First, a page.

From October 1st Stuart Nash has reduced the commercial catch of tarakihi on the east coast of the North and South Islands by 10 percent. LegaSea was calling for a 40 percent reduction.
The arguments for minimal cuts were bolstered by an economic report commissioned by Fisheries New Zealand describing the impacts of any changes on commercial fishers. There was no comparative report on the social, cultural or environmental impacts of continuing to over fish tarakihi, despite the Minister’s statutory duty to consider these factors.
So, it’s a 20% cut last year, a 10% reduction this year and a clear message – the Minister will do his best to keep the trawler fleet plying our coastal waters for another 20 years if they do their best to stay away from those baby tarakihi. Not good enough.
Just because the fish can be caught doesn’t mean the stock is not still declining overall. The overriding conclusion from the science assessment process is that overfishing has been happening for many years. Even in the last few years the stock has deteriorated.
In 2016 the tarakihi stock was assessed at being around 17% of its original, unfished size. Catch by all methods was taking about 25% of the adult population every year. For a fish that is relatively slow growing and can live to 30-40 years this is bad news.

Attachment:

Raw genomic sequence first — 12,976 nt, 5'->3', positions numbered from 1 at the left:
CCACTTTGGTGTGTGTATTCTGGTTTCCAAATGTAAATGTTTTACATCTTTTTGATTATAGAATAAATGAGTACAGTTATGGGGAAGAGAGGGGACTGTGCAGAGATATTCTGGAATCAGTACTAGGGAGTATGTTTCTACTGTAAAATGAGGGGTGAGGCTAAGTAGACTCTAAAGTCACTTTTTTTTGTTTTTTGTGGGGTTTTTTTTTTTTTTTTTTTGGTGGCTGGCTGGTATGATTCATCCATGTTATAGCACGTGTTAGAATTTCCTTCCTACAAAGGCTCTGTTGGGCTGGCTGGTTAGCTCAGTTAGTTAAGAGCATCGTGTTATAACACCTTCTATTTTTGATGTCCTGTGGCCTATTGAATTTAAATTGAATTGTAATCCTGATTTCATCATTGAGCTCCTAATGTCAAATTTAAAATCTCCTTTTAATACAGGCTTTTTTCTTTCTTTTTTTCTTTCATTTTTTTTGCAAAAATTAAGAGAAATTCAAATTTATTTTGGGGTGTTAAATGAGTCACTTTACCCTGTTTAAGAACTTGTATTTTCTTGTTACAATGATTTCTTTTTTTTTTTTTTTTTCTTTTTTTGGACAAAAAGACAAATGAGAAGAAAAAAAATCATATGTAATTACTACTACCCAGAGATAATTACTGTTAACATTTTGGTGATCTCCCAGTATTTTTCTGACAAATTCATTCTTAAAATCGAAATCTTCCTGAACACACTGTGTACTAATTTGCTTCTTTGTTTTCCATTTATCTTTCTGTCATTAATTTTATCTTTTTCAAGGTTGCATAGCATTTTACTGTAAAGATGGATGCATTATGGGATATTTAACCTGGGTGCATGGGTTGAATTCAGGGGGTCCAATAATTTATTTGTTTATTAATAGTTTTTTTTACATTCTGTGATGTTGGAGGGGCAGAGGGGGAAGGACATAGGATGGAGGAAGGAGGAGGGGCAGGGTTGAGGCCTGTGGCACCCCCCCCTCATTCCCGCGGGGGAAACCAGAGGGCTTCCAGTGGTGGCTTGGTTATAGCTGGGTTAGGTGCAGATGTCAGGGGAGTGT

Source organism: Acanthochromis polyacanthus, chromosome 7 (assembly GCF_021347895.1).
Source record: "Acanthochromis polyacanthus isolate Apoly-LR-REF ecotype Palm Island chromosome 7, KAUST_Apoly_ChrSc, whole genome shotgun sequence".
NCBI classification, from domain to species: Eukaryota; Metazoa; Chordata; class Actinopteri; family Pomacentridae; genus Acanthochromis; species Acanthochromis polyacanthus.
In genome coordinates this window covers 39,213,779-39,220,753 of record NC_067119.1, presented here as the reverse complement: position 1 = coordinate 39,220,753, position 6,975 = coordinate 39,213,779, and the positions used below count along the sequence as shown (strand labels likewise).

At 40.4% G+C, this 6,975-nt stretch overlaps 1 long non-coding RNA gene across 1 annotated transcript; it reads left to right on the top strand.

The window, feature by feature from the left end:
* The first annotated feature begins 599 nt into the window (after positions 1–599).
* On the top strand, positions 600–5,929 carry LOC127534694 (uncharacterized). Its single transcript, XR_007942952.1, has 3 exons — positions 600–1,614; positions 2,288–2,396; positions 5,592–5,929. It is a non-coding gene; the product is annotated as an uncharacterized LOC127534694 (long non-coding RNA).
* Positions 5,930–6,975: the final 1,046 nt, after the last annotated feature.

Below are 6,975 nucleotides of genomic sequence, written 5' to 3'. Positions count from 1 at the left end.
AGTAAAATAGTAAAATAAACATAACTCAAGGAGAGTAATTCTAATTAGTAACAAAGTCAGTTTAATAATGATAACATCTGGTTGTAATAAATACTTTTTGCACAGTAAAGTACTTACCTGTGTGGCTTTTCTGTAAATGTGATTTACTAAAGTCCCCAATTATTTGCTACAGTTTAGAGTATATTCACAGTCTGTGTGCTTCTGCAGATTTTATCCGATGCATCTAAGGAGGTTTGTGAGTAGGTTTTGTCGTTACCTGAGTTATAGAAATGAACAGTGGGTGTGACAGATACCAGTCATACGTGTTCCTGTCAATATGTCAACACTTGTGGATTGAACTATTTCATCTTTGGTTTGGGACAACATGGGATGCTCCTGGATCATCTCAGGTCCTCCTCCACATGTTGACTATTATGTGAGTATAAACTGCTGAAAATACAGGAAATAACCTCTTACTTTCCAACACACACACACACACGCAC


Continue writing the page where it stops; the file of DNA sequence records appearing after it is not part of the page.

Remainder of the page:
We have a long way to go to reach the management target for tarakihi, which is 40% of its original stock size. The only way to return to a sustainable fishery in a reasonable timeframe is to start with large catch reductions.
The alternative is what we have now – let’s wait 20 years or more in the hope that enough has been done for a rebuild. What’s more, we are now dependent on a Minister who has, for two successive years, ignored the calls for more urgent action.
Acting in a precautionary manner means we need to leave enough tarakihi in the water for them to mature and breed. While catches hold up in some areas it is the whole stock in eastern New Zealand that needs rebuilding. As the population has decreased more younger fish are being caught. The bigger fish are not making it past the gauntlet of trawlers and into the northern breeding grounds of the Bay of Plenty and East Northland waters.
We have to take into account the state of the tarakihi stock, the availability to recreational and customary fishers, and how to stop overfishing. When it comes to recreational fishing tarakihi are just as popular as they once were, however, low abundance means that in 2018 total harvest in eastern areas was less than 4% of commercial catches.
We do not want our fisheries managed on such a knife edge. And nor should they be given the Minister’s statutory obligations to manage fisheries sustainably to both provide for the foreseeable needs of future generations and so people can provide for their current social, economic and cultural wellbeing from fishing.
The only wellbeings being satisfied currently are those that revolve around money and that is clearly not sustainable for us or our tarakihi.